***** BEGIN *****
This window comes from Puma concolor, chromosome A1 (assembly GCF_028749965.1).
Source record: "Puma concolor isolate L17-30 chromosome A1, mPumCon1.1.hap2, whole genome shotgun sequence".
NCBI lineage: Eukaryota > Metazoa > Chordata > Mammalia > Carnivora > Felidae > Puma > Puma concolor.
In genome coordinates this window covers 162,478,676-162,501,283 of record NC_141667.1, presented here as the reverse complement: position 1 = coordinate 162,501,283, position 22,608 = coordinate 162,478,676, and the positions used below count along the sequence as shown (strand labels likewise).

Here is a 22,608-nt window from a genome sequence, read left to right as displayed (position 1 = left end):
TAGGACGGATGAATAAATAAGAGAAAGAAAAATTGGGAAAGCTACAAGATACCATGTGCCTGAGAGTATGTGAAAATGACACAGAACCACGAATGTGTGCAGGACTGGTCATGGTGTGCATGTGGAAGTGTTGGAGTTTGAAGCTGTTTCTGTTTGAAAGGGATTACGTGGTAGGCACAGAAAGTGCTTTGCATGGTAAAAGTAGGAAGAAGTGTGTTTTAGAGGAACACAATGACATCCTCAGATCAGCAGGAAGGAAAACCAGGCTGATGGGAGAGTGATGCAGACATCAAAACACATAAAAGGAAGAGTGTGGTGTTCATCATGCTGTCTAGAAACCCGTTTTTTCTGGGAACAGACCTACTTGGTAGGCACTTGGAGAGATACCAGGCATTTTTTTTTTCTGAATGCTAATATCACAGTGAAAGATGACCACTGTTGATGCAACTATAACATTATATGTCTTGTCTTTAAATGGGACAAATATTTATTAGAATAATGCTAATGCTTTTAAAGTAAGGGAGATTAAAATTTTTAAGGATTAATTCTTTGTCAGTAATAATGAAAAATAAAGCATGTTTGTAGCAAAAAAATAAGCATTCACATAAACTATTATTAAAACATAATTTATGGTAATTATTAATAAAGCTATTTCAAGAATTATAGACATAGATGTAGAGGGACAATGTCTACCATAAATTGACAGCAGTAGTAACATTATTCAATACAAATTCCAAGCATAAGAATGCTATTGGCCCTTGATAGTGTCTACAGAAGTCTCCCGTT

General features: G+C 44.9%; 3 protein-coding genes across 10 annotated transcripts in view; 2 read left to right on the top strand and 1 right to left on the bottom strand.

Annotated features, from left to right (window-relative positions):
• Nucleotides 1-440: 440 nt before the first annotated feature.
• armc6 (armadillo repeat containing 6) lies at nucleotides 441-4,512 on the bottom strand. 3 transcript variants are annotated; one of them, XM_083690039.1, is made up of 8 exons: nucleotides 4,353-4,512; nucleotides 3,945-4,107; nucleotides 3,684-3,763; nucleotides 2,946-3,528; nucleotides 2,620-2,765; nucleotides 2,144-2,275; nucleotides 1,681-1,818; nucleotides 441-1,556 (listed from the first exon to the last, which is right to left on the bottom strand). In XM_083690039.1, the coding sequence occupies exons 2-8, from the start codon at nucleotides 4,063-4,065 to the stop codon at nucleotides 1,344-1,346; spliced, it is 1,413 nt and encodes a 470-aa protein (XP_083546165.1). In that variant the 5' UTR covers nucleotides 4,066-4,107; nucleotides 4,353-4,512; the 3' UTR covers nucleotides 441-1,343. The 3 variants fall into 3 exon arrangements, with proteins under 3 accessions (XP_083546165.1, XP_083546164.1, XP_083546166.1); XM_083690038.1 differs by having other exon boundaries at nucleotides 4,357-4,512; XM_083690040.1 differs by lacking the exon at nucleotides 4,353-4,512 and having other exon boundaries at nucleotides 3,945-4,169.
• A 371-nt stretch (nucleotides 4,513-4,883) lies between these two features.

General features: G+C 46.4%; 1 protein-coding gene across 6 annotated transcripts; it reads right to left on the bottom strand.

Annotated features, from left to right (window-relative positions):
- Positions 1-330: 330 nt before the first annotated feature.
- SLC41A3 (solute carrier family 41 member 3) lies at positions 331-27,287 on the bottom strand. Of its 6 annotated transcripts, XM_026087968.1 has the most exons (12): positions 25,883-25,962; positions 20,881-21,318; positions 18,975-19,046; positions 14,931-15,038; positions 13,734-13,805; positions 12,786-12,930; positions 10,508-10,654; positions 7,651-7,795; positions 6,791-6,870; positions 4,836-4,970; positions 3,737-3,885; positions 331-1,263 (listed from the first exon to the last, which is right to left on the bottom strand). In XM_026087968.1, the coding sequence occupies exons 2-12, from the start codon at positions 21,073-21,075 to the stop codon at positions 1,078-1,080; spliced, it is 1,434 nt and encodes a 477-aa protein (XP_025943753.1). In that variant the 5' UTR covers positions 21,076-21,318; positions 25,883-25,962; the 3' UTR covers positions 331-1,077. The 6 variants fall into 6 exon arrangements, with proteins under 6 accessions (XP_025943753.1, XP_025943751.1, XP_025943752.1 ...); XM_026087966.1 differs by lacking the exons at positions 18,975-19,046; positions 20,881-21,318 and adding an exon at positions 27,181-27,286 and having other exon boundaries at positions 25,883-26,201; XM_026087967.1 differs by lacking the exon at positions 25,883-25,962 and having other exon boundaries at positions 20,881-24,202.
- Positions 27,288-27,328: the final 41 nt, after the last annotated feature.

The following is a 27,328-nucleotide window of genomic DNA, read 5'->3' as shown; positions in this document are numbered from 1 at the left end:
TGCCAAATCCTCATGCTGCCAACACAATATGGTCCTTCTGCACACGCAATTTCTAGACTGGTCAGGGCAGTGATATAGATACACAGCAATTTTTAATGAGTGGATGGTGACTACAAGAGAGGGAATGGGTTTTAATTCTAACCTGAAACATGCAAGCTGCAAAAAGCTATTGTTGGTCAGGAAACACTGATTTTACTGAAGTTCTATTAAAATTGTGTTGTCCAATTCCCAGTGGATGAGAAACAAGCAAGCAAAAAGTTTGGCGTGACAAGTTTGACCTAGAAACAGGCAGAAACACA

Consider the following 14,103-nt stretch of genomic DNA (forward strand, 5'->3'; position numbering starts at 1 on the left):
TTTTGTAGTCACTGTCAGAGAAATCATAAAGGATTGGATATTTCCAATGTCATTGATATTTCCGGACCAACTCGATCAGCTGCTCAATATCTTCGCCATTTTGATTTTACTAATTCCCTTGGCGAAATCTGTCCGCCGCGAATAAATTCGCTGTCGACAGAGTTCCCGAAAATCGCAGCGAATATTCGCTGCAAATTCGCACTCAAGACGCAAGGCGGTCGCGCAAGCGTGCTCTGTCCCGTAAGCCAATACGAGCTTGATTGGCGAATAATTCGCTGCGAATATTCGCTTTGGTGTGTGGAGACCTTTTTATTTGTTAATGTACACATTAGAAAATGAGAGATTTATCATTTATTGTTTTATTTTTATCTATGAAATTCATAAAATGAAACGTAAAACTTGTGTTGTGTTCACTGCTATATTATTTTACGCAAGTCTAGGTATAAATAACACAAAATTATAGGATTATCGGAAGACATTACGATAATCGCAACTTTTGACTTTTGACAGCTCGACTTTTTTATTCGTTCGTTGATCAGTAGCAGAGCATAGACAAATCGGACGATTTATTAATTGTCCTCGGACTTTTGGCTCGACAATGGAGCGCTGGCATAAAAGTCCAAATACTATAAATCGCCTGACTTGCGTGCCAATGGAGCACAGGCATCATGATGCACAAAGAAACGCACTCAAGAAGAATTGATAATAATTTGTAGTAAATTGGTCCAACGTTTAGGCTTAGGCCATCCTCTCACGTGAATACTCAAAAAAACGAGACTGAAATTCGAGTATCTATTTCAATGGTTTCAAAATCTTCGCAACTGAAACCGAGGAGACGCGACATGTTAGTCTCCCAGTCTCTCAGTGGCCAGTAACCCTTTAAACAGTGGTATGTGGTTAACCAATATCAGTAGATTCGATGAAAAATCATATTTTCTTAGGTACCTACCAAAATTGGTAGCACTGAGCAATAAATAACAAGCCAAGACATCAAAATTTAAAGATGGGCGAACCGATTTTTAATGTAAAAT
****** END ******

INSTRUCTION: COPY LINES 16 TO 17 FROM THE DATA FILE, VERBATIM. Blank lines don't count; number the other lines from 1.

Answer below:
- Positions 27,288-27,328: the final 41 nt, after the last annotated feature.

The following is a 27,328-nucleotide window of genomic DNA, read 5'->3' as shown; positions in this document are numbered from 1 at the left end: